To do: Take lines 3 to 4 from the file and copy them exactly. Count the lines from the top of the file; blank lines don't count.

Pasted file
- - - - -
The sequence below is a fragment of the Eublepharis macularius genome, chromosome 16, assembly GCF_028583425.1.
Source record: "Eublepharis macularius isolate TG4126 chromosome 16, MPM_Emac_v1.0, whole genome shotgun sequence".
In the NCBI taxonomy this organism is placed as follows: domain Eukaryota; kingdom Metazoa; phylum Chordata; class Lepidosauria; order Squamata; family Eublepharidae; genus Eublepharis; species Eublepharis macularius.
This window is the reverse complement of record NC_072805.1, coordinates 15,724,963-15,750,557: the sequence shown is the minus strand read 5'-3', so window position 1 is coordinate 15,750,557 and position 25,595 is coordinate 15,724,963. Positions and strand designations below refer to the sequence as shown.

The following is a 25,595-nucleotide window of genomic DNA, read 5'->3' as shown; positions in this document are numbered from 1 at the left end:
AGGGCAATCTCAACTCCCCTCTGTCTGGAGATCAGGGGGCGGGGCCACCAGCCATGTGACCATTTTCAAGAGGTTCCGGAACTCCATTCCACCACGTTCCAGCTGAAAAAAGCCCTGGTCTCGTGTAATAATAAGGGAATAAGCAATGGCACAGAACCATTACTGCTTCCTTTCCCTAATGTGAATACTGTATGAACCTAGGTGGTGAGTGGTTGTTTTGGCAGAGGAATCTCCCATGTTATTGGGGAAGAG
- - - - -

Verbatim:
In the NCBI taxonomy this organism is placed as follows: domain Eukaryota; kingdom Metazoa; phylum Chordata; class Lepidosauria; order Squamata; family Eublepharidae; genus Eublepharis; species Eublepharis macularius.
This window is the reverse complement of record NC_072805.1, coordinates 15,724,963-15,750,557: the sequence shown is the minus strand read 5'-3', so window position 1 is coordinate 15,750,557 and position 25,595 is coordinate 15,724,963. Positions and strand designations below refer to the sequence as shown.